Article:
Volumes 21-25 (2015-2019)

Volume 25 Issue 4 - December 2019 / January 2020
Volume 25 Issue 2 - October 2019
Volume 25 Issue 1 - September 2019
Volume 24 Issue 8 - May 2019
Volume 24 Issue 7 - April 2019
Volume 24 Issue 6 - March 2019
Volume 24 Issue 5 - February 2019
Volume 24 Issue 4 - December 2018 / January 2019
Volume 24 Issue 3 - November 2018
Volume 24 Issue 2 - October 2018
Volume 24 Issue 1 - September 2018
Volume 23 Issue 9 - June / July / August 2018
Volume 23 Issue 8 - May 2018
Volume 23 Issue 7 - April 2018
Volume 23 Issue 6 - March 2018
Volume 23 Issue 4 - December 2017 / January 2018
Volume 23 Issue 3 - November 2017
Volume 23 Issue 2 - October 2017
Volume 23 Issue 1 - September 2017
Volume 22 Issue 9 - Summer 2017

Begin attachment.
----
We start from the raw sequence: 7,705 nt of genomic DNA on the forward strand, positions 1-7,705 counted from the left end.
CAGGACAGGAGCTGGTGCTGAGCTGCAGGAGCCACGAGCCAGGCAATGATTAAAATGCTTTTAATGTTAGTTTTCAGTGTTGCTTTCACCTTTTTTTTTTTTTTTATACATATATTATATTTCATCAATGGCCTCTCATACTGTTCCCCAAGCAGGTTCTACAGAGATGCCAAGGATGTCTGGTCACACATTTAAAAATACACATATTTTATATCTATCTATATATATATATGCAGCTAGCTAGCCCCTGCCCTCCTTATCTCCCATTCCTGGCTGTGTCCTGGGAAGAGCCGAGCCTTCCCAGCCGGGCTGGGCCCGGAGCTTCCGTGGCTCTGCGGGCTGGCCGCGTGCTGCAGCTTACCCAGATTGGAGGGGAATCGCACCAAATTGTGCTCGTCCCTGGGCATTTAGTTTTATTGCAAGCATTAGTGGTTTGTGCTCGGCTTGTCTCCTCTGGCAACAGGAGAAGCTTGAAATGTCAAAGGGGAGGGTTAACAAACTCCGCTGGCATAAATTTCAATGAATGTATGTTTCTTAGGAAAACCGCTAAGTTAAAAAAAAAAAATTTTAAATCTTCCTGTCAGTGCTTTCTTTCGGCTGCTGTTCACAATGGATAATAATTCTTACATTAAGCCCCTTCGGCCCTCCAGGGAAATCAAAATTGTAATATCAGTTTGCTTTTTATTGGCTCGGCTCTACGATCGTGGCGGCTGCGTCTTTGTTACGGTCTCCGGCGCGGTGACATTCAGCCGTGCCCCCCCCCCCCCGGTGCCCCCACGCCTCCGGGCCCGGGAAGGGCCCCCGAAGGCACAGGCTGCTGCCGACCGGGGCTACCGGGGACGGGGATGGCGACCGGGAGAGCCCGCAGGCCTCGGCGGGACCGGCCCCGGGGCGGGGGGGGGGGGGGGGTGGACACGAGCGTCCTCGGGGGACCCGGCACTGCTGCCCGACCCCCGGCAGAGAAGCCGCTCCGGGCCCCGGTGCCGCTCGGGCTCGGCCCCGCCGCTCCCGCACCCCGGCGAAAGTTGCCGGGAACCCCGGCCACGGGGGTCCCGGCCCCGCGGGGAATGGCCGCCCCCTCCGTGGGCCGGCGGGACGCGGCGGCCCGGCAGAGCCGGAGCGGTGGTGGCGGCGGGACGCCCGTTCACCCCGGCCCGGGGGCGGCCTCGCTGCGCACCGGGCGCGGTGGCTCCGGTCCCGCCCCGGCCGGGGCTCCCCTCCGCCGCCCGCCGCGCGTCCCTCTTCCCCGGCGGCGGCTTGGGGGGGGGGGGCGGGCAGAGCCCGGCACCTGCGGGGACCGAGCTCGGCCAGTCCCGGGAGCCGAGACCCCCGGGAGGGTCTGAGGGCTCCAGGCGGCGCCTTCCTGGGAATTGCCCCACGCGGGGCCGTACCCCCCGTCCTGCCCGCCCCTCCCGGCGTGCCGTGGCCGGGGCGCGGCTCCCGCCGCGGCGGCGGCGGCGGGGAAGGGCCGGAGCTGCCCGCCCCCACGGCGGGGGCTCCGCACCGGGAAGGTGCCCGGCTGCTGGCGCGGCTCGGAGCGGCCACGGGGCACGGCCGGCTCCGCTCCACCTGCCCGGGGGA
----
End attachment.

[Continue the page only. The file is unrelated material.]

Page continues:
Volume 22 Issue 8 - May 2017
Volume 22 Issue 7 - April 2017
Volume 22 Issue 6 - March 2017
Volume 22 Issue 5 - February 2017
Volume 22 Issue 4 - December 2016/January 2017
Volume 22 Issue 2 - October 2016
Volume 22 Issue 1 - September 2016
Volume 21 Issue 9 - Summer 2016
Volume 21 Issue 8 - May 2016
Volume 21 Issue 6 - March 2016
Volume 21 Issue 5 - February 2016
Volume 21 Issue 4 - December 2015/January 2016
Volume 21 Issue 3 - November 2015
Volume 21 Issue 2 - October 2015
Volume 21 Issue 1 - September 2015